Letters: week of April 12

Let’s make a commitment to reduce single-use plastic

Sir: Whatever your thoughts are about ecological justice, the reality is that the personal choices we each make on a daily basis affect the present environment, and also the one we leave behind for future generations.

And it’s not just debt.

I, along with a number of organizations, suggest each of us makes a commitment to pay attention to one of those choices, and consequently decide to change a habit that could make a difference.

I am concerned by my use of single-use plastics.  All the plastic that has been created in the past number of years is still somewhere on the planet, breaking into smaller and smaller pieces, filling our oceans, ingested by animal life and ultimately by myself.

We like making plastic products in Sarnia. We have the know-how to create this ever ready, available and useable product.  We can’t imagine life without it.

Those who discovered the wonderful qualities of asbestos, DDT and cigarettes probably thought so too at one time.

My commitment is to reduce the amount of single-use plastic I use.  For example, when I order a beverage in a restaurant, I ask for “no straw, please.”

Sometimes it can be difficult, with the amount of packaging all around us, whether we want it or not.

Maybe I should start leaving the single-use plastic behind in the grocery store, and lobby corporations to be responsible for the waste they create.

Thea deGroot
Sarnia


A way for school board to make amends

Sir: Regarding the March 29 story, SCITS future uncertain.

I have a proposal for Gary Girard, superintendent of capital planning and accommodation at the Lambton Kent District School Board.

Mr. Girard stated: “We’re pleased people are expressing interest in the property. But we are focused on the move. Our energy is directed on the transition.”

He was trying to explain why the LKDSB has not discussed the grassroots effort to convert the iconic SCITS building the students are about to leave into a multi-purpose community hub.

The effort by many citizens to save SCITS from closing was heartfelt and fearless, but they lost the fight to what can only be described as a vindictive decision by the school board. The wounds are still fresh and the hurt far-reaching.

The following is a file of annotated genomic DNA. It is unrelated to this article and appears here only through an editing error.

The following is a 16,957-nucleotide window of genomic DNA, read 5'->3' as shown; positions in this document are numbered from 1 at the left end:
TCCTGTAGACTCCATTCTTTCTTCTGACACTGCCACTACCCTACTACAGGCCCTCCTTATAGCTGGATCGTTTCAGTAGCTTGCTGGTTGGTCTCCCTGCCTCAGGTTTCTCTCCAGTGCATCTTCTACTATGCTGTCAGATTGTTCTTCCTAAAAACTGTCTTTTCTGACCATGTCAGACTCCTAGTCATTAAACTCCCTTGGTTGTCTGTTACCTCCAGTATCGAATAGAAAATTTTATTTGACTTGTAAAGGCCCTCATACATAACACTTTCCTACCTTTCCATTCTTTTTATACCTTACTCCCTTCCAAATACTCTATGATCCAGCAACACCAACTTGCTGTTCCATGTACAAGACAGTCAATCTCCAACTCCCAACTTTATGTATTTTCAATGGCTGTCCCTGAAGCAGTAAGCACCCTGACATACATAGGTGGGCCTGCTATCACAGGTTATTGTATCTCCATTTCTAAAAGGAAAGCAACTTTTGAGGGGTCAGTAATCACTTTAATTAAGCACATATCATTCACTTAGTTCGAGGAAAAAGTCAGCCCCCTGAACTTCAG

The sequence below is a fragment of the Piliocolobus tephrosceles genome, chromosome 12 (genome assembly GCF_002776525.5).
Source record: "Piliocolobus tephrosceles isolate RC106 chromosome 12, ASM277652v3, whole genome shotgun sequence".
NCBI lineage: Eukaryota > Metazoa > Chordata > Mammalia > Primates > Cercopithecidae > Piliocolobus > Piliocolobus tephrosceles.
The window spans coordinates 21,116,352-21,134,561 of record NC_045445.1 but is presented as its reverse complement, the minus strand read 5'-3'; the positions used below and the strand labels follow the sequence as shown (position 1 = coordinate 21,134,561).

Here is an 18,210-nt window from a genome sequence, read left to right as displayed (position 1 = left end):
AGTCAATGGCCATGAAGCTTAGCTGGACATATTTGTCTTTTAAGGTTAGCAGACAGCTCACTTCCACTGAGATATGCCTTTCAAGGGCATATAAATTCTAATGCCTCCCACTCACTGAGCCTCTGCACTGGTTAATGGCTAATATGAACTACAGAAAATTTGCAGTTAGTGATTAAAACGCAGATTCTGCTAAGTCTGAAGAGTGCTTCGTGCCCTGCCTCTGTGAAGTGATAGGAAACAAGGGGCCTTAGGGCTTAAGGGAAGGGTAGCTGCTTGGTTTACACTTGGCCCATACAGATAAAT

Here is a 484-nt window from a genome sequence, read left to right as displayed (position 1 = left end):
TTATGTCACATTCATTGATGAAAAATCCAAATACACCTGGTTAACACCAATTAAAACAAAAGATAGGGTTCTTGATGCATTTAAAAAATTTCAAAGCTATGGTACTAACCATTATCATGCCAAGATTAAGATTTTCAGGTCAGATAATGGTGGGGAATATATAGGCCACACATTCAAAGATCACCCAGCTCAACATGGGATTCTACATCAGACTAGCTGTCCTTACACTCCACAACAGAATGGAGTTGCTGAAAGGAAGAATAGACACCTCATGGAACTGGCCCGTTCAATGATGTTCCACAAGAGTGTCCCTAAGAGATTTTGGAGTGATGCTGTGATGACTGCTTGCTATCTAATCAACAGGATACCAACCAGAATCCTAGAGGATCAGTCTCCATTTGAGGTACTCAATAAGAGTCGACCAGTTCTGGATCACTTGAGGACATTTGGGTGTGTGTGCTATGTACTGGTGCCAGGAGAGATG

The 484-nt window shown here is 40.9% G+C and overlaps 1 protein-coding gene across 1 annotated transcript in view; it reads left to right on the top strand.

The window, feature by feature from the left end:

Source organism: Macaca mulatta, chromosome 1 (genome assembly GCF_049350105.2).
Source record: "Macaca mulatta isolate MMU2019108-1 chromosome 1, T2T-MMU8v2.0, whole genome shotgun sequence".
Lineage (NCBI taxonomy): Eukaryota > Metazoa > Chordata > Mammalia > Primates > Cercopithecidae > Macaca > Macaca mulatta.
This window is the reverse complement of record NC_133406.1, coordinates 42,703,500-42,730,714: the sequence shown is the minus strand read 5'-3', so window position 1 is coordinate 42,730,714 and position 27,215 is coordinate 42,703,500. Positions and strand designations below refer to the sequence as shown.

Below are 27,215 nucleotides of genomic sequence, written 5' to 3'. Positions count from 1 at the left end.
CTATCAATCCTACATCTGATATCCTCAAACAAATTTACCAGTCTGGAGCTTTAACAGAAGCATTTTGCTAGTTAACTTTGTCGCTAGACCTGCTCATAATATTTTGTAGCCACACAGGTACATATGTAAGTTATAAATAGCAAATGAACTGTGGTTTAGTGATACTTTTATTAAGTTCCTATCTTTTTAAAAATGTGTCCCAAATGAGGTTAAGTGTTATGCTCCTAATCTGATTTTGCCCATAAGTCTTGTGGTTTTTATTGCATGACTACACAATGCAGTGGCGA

So, I propose that the LKDSB donate SCITS and its property to the City of Sarnia to be used as a multi- purpose community hub, as a means of apologizing for the mental anguish and grief it inflicted on Sarnia, and specifically those who fought to keep SCITS open.

Intelligent, resolute, honest individuals who acted selflessly with the best interests of all in mind, who as they tried to present their well-researched case were publicly ridiculed and disrespected by members of the board.

The bully tactics it employed and its decision to close SCITS left our community reeling in disbelief and grief. It was a shameful display of how people behave when they answer to no one and aren’t held accountable for their actions, and was without common sense or integrity.

So, LKDSB members, here is your chance to mend fences and demonstrate you are capable of doing the right thing. It would go a long way toward healing between you and the concerned taxpayers who fought the good fight.

Lastly, I remind my fellow citizens this is an election year and we need to keep in mind the names of the trustees when it comes time to cast our votes.

And let’s not forget the swelling cost of renovating the “new” school.

Respectfully,

Claudette Gasbarini
Sarnia

 


 

Bike lanes on Colborne will confirm roads are a common asset

Sir: Recently I was looking at a 1944 obituary for a local boy, K. L. Burr, killed in the Second World War. On the same page I noticed a brief story about a cyclist struck by a motorist on Clifford Street.

The debate about bicycle lanes on Colborne Road reminded me that safety and cycling have been uncomfortable partners for many years.

For those who have cycled in other cities, the benefits of designated bike lanes are clear. Safety, respect, and opportunity to navigate cities on two wheels have stimulated cycling and its spin-off benefits.

London, Windsor, Stratford, Ottawa and Niagara, to name a few, have extensive bike lanes and a thriving cycling tourism business. Ontario has designated $93 million for bike infrastructure, for 120 communities with populations exceeding 15,000, and Sarnia is the recipient of a generous share.

This initiative is not about tourism, a mad rush to spend a windfall, or to placate a few disgruntled cyclists. It’s a lifestyle message to encourage citizens, young and old, to navigate our city on two wheels instead of four.

Many cautious cyclists, especially those with children, are reluctant to venture onto our main streets and enjoy the wonderful parks and neighbourhoods at a leisurely pace.

As Sarnia promotes itself as a “lifestyle” community, safe connecting corridors are essential. This isn’t new thinking — the Sarnia Transportation Master Plan approved by council in 2014 embodied all these features.

What are the downsides? Losing on-street parking is one concern, but many of our busiest streets already have restrictions, and there is no implied civic right to park on the street. Sarnia already imposes seasonal and local parking rules.

As for road safety, bike lanes can have a traffic “calming” effect, reduce speed and inhibit dangerous overtaking. Bike lanes are not a panacea, but a recognition that roads are a community asset to be shared safely by all users, for the benefit of all.

Sometimes the stars align and it’s prudent to move forward. I sincerely hope Sarnia council embraces this small step to make our city a more bike-friendly community.

 

Mike Tanner
Sarnia